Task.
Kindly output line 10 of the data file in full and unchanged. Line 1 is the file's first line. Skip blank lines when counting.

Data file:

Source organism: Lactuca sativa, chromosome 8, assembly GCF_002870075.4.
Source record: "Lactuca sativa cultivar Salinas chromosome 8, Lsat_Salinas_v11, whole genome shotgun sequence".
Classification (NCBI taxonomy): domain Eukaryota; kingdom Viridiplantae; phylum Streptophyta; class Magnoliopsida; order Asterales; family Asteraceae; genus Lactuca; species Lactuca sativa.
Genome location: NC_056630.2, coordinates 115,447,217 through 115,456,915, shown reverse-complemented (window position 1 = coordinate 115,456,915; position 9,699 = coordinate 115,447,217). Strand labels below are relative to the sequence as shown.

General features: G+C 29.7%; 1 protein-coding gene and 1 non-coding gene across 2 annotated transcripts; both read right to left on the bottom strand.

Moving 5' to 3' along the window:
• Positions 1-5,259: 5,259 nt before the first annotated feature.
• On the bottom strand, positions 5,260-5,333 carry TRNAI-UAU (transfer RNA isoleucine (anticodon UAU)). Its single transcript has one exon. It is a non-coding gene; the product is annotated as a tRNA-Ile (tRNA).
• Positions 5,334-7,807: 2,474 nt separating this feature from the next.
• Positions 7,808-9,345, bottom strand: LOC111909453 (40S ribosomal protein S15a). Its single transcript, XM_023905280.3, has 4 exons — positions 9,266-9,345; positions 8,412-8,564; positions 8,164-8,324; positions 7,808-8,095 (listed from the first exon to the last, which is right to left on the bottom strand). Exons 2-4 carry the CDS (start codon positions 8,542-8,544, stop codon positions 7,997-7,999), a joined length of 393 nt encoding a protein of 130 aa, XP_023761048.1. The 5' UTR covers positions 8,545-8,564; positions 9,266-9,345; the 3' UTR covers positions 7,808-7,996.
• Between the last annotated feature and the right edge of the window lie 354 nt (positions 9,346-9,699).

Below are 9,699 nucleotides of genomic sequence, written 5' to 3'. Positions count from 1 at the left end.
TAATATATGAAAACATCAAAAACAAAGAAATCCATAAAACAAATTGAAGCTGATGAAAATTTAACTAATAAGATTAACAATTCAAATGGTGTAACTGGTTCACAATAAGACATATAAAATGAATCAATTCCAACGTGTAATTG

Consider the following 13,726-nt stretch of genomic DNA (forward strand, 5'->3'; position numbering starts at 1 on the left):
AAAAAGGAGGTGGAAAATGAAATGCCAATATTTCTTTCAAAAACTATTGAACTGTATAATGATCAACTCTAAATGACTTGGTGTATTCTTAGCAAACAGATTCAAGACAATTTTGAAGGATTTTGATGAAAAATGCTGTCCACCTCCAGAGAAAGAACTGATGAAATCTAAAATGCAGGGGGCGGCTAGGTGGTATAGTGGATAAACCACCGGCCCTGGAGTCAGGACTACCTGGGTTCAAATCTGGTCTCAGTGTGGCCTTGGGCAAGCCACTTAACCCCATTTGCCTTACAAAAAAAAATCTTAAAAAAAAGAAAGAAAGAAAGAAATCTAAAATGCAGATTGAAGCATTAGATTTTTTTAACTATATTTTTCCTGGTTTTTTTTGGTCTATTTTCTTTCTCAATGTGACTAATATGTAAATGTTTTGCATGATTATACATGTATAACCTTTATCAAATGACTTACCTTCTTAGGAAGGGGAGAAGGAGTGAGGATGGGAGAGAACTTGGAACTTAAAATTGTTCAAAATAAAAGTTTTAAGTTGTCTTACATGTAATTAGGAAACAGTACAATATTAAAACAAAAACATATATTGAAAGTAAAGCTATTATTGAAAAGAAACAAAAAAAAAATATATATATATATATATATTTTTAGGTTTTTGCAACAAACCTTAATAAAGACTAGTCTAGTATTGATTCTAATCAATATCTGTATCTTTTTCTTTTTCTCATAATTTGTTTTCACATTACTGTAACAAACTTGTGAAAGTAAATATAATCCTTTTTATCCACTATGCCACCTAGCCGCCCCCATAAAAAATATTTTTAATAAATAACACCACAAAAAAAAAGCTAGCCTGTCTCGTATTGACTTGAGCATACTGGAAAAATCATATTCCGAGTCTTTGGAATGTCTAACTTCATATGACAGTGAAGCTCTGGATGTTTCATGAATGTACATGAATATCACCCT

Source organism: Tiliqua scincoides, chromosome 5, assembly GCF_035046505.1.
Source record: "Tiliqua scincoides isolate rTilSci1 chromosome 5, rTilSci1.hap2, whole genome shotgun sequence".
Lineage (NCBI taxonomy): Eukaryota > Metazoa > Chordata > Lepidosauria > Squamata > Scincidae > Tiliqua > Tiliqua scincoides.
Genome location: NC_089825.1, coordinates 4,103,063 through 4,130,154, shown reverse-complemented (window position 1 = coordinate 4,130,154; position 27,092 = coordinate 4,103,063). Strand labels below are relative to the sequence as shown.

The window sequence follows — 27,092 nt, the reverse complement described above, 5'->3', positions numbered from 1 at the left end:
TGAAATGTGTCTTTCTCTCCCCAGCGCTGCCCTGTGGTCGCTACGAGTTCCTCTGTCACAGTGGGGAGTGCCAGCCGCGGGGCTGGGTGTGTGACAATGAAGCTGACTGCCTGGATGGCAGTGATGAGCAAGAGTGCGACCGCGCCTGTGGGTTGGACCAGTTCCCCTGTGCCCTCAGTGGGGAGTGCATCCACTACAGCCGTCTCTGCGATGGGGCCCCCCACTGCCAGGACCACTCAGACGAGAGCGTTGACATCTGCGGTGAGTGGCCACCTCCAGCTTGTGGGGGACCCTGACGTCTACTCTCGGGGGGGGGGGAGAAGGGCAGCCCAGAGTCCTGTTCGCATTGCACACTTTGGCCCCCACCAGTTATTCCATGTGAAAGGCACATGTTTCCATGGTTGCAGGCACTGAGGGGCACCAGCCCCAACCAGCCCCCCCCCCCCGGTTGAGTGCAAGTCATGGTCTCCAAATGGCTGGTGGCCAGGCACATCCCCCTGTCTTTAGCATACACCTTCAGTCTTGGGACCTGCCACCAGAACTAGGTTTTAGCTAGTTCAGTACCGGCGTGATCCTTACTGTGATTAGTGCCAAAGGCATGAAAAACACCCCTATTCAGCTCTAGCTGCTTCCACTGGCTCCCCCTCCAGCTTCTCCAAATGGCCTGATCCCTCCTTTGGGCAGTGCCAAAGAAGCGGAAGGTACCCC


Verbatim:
• Positions 7,808-9,345, bottom strand: LOC111909453 (40S ribosomal protein S15a). Its single transcript, XM_023905280.3, has 4 exons — positions 9,266-9,345; positions 8,412-8,564; positions 8,164-8,324; positions 7,808-8,095 (listed from the first exon to the last, which is right to left on the bottom strand). Exons 2-4 carry the CDS (start codon positions 8,542-8,544, stop codon positions 7,997-7,999), a joined length of 393 nt encoding a protein of 130 aa, XP_023761048.1. The 5' UTR covers positions 8,545-8,564; positions 9,266-9,345; the 3' UTR covers positions 7,808-7,996.